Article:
MAIDUGURI, Nigeria (AP) — A man who appears to be a French hostage held by Islamic extremists has appeared in a video filmed three days ago, in the second recording released since he and his family were kidnapped on Feb. 19 in northern Cameroon, as authorities fail to stop the spiraling violence of Nigeria's Boko Haram insurgency.
The video's audio airs a man's voice that identifies himself as Tanguy Moulin-Fournier. He says that his family is being held by the Islamic radical sect known as Boko Haram which wants all its members freed, especially women and children held in Nigerian and Cameroonian custody.
Boko Haram has been waging a campaign of bombings and shootings across Nigeria's north. They are held responsible for more than 790 deaths last year alone, and dozens more since the beginning of this year.
Two secondary schools were attacked on Monday alone, leaving a teacher dead and three girl students injured in the northeastern Nigerian city of Maiduguri, the sect's spiritual home, military spokesman Sagir Musa said. He blamed the Boko Haram sect and said local security forces had killed three of its members in a counterattack.
Hours later, at least one explosion hit a crowded bus park for long distance travel in the northern city of Kano. People were killed and injured, said National Emergency Management Agency spokesman Yushau Shuaib, who couldn't immediately provide a casualty figure. It was not clear if there had been one or multiple explosions, said Shuaib, or if the explosion had been an accident or a bomb. However, residents' suspicion immediately fell on Boko Haram, as the blast occurred in a Christian enclave in a predominantly Muslim city.
Nigerian presidential spokesman Reuben Abati said in a statement Monday that Nigeria "will not be stampeded, for any reason whatsoever, into abandoning its unrelenting war against terrorists in the country."
However, the French hostage-taking from a neighboring country would further internationalize an insurgency which has imposed a reign of terror on northern Nigeria for more than two years.
"We lose force (strength) every day and start to be sick; we will not stay very long like this," Moulin-Fournier says in the recording.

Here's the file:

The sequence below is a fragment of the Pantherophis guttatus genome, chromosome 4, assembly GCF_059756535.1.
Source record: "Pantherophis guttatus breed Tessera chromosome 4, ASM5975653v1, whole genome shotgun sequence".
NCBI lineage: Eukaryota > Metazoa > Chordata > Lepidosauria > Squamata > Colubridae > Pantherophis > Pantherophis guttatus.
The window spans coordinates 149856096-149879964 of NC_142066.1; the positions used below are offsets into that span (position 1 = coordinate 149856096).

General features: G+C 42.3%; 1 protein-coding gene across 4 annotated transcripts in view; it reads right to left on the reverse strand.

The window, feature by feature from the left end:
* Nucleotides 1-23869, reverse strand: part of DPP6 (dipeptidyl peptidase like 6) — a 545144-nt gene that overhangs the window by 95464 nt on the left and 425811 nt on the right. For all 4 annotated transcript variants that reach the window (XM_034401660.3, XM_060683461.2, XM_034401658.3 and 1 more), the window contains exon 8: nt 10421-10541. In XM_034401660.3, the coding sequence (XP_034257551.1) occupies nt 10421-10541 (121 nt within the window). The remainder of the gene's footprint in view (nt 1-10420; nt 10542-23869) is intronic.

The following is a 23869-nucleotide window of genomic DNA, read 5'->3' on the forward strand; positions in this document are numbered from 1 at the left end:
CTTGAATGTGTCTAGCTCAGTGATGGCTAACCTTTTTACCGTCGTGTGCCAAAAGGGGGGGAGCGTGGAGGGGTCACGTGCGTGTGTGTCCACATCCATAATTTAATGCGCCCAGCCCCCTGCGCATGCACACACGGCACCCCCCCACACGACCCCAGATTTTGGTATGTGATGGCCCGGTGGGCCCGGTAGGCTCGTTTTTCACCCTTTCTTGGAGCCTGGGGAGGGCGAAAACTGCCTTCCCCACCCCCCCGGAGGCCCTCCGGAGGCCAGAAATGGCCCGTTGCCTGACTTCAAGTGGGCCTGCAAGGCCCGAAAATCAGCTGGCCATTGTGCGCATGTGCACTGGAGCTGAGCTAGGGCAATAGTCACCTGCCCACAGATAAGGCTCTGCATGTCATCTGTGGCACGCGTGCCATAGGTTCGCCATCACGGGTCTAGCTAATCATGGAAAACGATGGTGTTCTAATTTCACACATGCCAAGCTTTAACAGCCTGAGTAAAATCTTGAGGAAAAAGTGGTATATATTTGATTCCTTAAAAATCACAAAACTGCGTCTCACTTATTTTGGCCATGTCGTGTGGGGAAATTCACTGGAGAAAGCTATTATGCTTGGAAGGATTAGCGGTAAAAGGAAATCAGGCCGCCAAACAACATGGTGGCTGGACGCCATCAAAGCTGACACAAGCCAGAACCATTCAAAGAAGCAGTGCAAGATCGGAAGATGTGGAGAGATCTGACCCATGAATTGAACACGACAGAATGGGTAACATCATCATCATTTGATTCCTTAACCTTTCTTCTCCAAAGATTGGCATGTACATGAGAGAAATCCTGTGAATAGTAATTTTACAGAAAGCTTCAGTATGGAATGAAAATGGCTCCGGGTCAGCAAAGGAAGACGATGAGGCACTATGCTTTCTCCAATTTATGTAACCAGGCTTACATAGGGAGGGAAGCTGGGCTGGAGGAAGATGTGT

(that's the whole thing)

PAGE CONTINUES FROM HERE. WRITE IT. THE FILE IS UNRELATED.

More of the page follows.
The family has been held hostage for 25 days, he says in a shaky voice, giving the only date indication on the recording. The family comprising of Tanguy, his brother, his wife and their four children was kidnapped outside a national park in Cameroon's Far North region.
The video was not immediately available, but a media source who viewed it says it shows the Moulin-Fournier family, including the four children. The source spoke on condition of anonymity because he wasn't authorized to speak to the media.
"They will not be able to get the seven hostages unless they free our members," one of the family's captors says in the recording, speaking in the Hausa language of Nigeria's north.
This is the second video showing the family since another video was posted on YouTube three weeks ago. But their health and spirits appear to be deteriorating.
"The living conditions are very hard," Moulin-Fournier said, "(heat), water, food, sleep, life in the desert, et cetera--conditions even more difficult for the white men that we are who are not used to the African (heat) and for the kids."
The video comes days after French foreign minister Laurent Fabius visited Nigeria and Cameroon as part of a campaign to get the hostages freed. He said that, in addition to the family of seven, extremists also hold an eighth French national who had been working on a renewable energy project in northern Nigeria. It is not clear which extremist group currently holds the French engineer kidnapped on Dec. 19.
Fabius said he had been working with Nigerian and Cameroonian authorities using an approach that he described as "determined and discrete."
The hostage situation is exacerbated by the recent killings of other foreign hostages held by a splinter group of Boko Haram.
European diplomats said those seven foreign workers who had been kidnapped from northern Nigeria on Feb. 16 had been killed by their captors after a video showing some of the corpses was made public. The killings stoked fears about the extremists' readiness to execute their captives in a country better known for quick ransom kidnappings.
However, Nigerian President Goodluck Jonathan told journalists Monday that all seven hostages, including two Lebanese nationals, one citizen each from the United Kingdom, Greece and Italy, and two people now believed to have been Syrian, may not be dead. Lebanese President Michel Sleiman, who visited President Jonathan in Abuja Monday, said that he still had hopes that the hostages would be freed.
"And that if they are killed," Jonathan said, "I insisted (during his meeting with Lebanese counterpart) that we must get their corpses."
Associated Press reporters Yinka Ibukun in Lagos, Salisu Rabiu in Kano and Bashir Adigun in Abuja contributed to this report.